Expert tutoring, coaching, and classes

with an emphasis on stress reduction and confidence building.​

Help your child move from struggling to successful.


With 18 years of experience working with students in all grades, Katrina is an expert tutor who can help your child succeed. Her tutoring enables children to move through fear and resistance to feel more confident and comfortable with school.


Confidence Building

Stress Reduction

Study Skills

Reading Intervention

Meet Katrina Martin, MA


Katrina has 18 years of experience as a tutor.


Her passion is to help students feel more confident and calm about school. She does this through academic coaching and tutoring, both of which include a combination of mindfulness techniques as well as practical tools that students can incorporate into their lives.​

Frequently Asked Questions

What is your rate? 

Generally, services cost $85 per hour. See the tutoring page for more information.



Where does tutoring and coaching take place? 

For those in the Burlington area, sessions take place at your child’s school or in a library or coffee shop. Sometimes sessions take place in your home as well, depending on location. Online sessions are also available via Skype, FaceTime, or Google Hangouts for those who have complicated schedules or live outside the Burlington metro area. Contact me to find out which option would be a good fit for your student.

Contact Katrina


Get a free consultation today!


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Try This Confidence Builder​

Rewriting the stories we tell ourselves can help us succeed and make lasting change, especially when we utilize a growth mindset. You may have heard of psychologist Carol Dweck and her research on a fixed vs. growth mindset. I wrote about her work back in August. With a growth mindset, we believe we can work hard, push through struggle, and come out the other side successful.  But all too often, the stories in our minds leave out this growth mindset, and instead we stay in a fixed mindset. "I'll never learn geometry!" or "Writing is too hard for me" are two examples of a fixed mindset. But the good news is, we can learn to rewrite the stories we tell ourselves. So how can you help your child change her mindset through writing? Using the excellent graphic in this article, you can build a story. Here is an example: Whenever I am faced with a hard problem in geometry, I tell myself that I have many tools I can use to tackle it. First, I can ask my teacher for help. Second, I can go online and watch a Khan Academy video about the geometry skill I am trying to do. I can also ask a friend or get help from a tutor or a parent. I keep trying to understand the problem, getting lots of support from others, until it clicks. All the effort I put into figuring out the problem leads to me understanding it.  Keeping the story in present tense helps. Writing the story in the present tense makes it seem as if it is happening now, which helps students embody the idea. The story doesn't have to be about school; students could make up a story with Star Wars or Minecraft characters. Just the act of writing about perseverance will help students see the steps they can take in their own life.  ​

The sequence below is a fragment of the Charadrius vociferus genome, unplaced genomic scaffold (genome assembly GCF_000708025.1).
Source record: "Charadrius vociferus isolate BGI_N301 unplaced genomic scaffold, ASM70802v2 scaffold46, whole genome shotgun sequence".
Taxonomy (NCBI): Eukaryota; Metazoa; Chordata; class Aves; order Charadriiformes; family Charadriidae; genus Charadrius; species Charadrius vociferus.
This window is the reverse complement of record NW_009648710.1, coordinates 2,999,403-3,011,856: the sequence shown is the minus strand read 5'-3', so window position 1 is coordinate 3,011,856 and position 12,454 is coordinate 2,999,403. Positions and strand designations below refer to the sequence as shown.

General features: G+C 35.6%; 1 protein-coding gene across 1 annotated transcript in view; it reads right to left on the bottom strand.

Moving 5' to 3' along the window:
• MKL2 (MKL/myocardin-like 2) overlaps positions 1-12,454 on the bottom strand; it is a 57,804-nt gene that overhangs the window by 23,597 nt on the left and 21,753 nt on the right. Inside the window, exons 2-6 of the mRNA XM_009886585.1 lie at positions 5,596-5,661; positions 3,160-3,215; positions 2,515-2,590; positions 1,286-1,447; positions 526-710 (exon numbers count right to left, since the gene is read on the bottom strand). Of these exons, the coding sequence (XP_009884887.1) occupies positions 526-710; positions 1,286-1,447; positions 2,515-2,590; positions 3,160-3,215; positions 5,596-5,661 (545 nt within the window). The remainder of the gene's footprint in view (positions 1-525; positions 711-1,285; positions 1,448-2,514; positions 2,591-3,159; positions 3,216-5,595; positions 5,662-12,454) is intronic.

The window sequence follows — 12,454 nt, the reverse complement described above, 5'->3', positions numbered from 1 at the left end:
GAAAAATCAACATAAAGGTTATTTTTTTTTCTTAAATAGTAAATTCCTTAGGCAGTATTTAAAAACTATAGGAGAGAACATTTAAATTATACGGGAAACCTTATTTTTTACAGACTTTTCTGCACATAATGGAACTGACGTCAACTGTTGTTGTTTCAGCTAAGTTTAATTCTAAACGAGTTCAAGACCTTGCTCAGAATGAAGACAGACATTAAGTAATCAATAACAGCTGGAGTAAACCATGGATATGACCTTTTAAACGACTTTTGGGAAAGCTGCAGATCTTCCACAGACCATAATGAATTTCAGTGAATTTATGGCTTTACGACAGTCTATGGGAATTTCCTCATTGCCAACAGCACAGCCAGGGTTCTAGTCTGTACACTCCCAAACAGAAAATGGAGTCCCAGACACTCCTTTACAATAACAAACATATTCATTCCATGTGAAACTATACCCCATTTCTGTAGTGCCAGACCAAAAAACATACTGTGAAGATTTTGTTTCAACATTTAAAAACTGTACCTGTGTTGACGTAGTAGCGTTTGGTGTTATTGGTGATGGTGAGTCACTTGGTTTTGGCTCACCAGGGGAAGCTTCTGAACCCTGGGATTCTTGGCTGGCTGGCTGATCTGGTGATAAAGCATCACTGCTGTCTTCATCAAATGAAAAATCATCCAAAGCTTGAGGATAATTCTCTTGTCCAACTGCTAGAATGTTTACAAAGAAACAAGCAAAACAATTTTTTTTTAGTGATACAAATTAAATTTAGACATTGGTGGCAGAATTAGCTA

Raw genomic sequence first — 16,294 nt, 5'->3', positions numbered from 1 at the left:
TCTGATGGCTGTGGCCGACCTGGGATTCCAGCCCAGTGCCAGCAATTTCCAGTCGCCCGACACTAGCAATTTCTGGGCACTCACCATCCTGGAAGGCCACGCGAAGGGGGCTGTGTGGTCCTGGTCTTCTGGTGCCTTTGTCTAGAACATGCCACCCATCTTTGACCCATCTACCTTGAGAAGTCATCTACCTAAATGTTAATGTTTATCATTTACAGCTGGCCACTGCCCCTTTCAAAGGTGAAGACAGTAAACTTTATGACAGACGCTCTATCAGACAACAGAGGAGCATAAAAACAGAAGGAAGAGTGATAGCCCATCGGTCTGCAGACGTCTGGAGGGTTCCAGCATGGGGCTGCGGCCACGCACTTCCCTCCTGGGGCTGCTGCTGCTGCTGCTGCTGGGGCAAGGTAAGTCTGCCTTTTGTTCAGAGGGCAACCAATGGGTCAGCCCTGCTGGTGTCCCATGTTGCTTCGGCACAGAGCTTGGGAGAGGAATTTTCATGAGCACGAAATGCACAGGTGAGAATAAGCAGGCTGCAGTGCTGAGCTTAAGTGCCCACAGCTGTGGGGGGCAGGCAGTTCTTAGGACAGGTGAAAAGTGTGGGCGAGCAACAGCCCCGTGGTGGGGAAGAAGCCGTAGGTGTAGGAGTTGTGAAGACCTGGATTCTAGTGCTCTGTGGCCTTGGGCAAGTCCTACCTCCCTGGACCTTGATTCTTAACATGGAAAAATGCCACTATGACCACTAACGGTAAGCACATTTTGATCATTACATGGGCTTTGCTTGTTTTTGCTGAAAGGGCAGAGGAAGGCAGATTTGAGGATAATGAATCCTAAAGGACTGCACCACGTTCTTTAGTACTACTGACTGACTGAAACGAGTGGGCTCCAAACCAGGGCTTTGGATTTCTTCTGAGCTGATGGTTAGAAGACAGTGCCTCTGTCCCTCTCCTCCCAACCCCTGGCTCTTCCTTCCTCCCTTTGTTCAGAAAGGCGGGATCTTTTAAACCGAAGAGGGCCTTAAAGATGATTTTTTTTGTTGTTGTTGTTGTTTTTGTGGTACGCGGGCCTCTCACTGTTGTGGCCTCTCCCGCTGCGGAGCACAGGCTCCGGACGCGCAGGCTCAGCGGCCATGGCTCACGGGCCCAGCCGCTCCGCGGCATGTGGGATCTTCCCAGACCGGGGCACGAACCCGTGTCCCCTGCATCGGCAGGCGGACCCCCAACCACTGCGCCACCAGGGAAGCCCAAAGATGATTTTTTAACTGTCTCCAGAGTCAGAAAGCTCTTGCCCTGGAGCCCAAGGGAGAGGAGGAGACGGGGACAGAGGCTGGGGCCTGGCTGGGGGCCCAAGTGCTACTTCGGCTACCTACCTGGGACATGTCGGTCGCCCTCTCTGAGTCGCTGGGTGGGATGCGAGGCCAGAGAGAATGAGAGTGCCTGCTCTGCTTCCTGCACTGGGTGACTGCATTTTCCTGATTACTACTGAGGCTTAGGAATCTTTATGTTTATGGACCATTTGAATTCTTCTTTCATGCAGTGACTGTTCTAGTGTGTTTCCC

Skip the Computer When Taking Notes​

Although laptops are now ubiquitous in classrooms, research from Princeton and UCLA shows that handwritten notes are still better. This is because a student can't possibly write down every word verbatim, and this causes them to process the material in a different way than if they were typing. This extra step actually helps students grasp overarching concepts better. Click over to this NPR article about the research if you'd like to learn more specifics about why this is the case. Knowing that writing notes by hand is better, how can students with ADHD and dyslexia get the benefits of handwritten notes when this activity can be such a challenge? I would recommend that the student learn a note-taking strategy such as SQ3R or Cornell and pair that with recording the lectures. Your student's IEP or 504 plan might also include an accommodation to receive teacher outlines and/or other students' notes as well. Another option is to invest in a Livescribe Echo Smartpen, which records while you write. The next step is for the student to review their notes no more than 24 hours after a lecture. This can become part of one's nightly homework, to review the notes from the day and to notice anything that needs clarification. This last step is crucial: it is important for students to recognize what they still don't understand and get help from their teacher or a tutor in the following days. This ADDitude article has excellent note-taking tips. Here are some highlights: Always date notes to make it easier to find information later When a teacher says, "this will be on the test" but an asterisk or star next to the information Paraphrase or use short-hand when possible Leave space at the bottom of the page for questions These skills are not often taught in school and they do take practice to learn. If you think your child could benefit from note-taking practice, please let me know.  Photo credit: Marco Arment​


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